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Blackwoode History, Family Crest & Coats of Arms



Blackwoode is an ancient Scottish name that was first used by the Strathclyde-Briton people of the Scottish/English Borderlands. It is a name for someone who lived in Ayrshire, but interestingly, the name Blackwoode may also be derived from the Old English words blaec, which means black, and wudu, which means wood, and indicates that the original bearer lived near a dark, wooded area.

Early Origins of the Blackwoode family


The surname Blackwoode was first found in Ayrshire (Gaelic: Siorrachd Inbhir Àir), formerly a county in the southwestern Strathclyde region of Scotland, that today makes up the Council Areas of South, East, and North Ayrshire, where they held a family seat from ancient times.

Early History of the Blackwoode family


This web page shows only a small excerpt of our Blackwoode research.
Another 371 words (26 lines of text) covering the years 1327, 1384, 1500, 1797 and are included under the topic Early Blackwoode History in all our PDF Extended History products and printed products wherever possible.

Blackwoode Spelling Variations


Prior to the first dictionaries, scribes spelled words according to sound. This, and the fact that Scottish names were repeatedly translated from Gaelic to English and back, contributed to the enormous number of spelling variations in Scottish names. Blackwoode has been spelled Blackwood, Blackwode, Blakewood, Blaikwood, Blackewood and many more.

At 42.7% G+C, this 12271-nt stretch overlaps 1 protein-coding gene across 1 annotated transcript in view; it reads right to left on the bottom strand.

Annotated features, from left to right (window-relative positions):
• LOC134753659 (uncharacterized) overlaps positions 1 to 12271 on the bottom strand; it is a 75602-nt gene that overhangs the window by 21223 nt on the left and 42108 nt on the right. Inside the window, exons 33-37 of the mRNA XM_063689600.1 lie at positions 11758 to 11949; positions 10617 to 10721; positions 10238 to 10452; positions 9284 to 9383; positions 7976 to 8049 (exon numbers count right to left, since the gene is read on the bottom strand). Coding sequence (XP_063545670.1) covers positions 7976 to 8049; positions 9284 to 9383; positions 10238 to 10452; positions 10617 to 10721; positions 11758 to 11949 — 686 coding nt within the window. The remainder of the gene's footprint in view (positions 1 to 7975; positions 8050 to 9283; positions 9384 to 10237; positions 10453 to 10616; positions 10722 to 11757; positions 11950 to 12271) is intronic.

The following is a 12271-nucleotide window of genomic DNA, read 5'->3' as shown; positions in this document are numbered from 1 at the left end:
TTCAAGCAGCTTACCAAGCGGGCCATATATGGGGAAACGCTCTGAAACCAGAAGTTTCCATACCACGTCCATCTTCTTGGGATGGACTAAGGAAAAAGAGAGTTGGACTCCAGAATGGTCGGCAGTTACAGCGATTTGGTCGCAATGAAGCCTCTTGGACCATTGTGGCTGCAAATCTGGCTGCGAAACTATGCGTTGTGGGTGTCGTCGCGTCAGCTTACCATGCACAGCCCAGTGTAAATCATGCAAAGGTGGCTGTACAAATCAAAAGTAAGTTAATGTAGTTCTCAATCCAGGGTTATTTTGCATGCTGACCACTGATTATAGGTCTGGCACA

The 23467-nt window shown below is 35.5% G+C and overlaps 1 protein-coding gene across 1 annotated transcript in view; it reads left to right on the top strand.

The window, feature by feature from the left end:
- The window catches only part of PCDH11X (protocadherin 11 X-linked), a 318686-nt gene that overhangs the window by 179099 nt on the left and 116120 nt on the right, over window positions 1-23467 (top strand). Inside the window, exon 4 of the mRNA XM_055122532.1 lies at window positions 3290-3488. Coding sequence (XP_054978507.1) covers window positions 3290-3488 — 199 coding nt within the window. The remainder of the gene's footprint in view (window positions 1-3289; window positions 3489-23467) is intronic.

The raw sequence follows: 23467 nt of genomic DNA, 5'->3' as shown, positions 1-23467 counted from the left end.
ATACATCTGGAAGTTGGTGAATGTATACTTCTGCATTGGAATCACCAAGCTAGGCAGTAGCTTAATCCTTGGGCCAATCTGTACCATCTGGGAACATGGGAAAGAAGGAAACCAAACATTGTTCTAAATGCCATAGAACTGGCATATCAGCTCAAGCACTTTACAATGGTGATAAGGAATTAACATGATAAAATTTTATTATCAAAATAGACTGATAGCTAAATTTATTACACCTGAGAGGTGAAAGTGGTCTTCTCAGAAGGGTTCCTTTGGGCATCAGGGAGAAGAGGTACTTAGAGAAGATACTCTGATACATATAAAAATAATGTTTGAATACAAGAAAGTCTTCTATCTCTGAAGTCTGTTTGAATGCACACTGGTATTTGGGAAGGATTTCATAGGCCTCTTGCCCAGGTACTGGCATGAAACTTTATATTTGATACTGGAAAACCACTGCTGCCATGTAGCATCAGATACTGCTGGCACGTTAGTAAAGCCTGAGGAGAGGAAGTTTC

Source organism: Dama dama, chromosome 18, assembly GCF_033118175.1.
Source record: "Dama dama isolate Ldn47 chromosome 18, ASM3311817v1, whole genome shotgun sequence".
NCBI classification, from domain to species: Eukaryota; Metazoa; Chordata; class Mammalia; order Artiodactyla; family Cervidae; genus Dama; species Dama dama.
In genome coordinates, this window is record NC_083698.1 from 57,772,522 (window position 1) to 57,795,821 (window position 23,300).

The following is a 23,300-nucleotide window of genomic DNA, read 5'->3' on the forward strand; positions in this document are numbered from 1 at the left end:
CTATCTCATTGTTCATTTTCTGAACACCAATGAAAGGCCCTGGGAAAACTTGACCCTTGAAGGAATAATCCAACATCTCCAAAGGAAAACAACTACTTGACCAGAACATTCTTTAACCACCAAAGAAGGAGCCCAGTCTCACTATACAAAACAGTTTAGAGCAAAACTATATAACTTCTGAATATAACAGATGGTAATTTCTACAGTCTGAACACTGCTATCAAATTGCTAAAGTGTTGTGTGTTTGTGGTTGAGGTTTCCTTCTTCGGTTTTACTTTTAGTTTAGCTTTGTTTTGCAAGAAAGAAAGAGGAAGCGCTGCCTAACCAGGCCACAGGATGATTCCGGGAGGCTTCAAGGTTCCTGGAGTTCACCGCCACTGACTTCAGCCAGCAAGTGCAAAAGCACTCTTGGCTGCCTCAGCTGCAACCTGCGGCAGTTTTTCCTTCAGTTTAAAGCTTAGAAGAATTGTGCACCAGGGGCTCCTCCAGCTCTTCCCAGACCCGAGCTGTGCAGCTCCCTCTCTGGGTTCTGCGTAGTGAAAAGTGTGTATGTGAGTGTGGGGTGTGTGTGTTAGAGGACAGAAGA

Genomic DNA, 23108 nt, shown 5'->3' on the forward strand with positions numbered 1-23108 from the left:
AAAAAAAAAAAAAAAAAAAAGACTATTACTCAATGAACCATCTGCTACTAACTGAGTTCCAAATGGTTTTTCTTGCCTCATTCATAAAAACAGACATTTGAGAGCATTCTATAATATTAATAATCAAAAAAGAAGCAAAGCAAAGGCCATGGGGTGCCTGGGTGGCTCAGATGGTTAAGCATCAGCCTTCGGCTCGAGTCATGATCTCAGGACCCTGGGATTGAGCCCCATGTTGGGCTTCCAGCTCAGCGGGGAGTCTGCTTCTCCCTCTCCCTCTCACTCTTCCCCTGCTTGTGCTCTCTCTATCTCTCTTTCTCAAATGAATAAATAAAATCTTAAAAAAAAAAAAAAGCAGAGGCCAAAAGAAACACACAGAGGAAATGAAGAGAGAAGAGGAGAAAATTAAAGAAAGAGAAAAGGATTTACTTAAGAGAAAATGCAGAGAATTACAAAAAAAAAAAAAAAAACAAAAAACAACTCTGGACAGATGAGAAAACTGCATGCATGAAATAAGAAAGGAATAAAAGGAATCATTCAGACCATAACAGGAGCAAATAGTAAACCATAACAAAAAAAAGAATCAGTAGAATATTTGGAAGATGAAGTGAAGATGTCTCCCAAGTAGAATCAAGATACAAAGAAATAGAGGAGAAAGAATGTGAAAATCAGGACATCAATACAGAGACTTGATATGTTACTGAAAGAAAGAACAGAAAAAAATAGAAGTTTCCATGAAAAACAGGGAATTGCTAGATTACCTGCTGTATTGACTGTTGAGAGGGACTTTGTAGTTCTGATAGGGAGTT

Early Notables of the Blackwoode family (pre 1700)


More information is included under the topic Early Blackwoode Notables in all our PDF Extended History products and printed products wherever possible.

Migration of the Blackwoode family to Ireland


Some of the Blackwoode family moved to Ireland, but this topic is not covered in this excerpt.
Another 147 words (10 lines of text) about their life in Ireland is included in all our PDF Extended History products and printed products wherever possible.

Migration of the Blackwoode family to the New World and Oceana


In such difficult times, the difficulties of raising the money to cross the Atlantic to North America did not seem so large compared to the problems of keeping a family together in Scotland. It was a journey well worth the cost, since it was rewarded with land and freedom the Scots could not find at home. The American War of Independence solidified that freedom, and many of those settlers went on to play important parts in the forging of a great nation. Among them: the Blackwoods who settled in Swain's Island, Newfoundland, and moved to the mainland to Bona Vista Bay in the early 19th century; Ebenezer Blackwood settled in Bona Vista in 1826.

The Blackwoode Motto


The motto was originally a war cry or slogan. Mottoes first began to be shown with arms in the 14th and 15th centuries, but were not in general use until the 17th century. Thus the oldest coats of arms generally do not include a motto. Mottoes seldom form part of the grant of arms: Under most heraldic authorities, a motto is an optional component of the coat of arms, and can be added to or changed at will; many families have chosen not to display a motto.

Motto: Per vias rectas
Motto Translation: By right ways.


Blackwoode Family Crest Products



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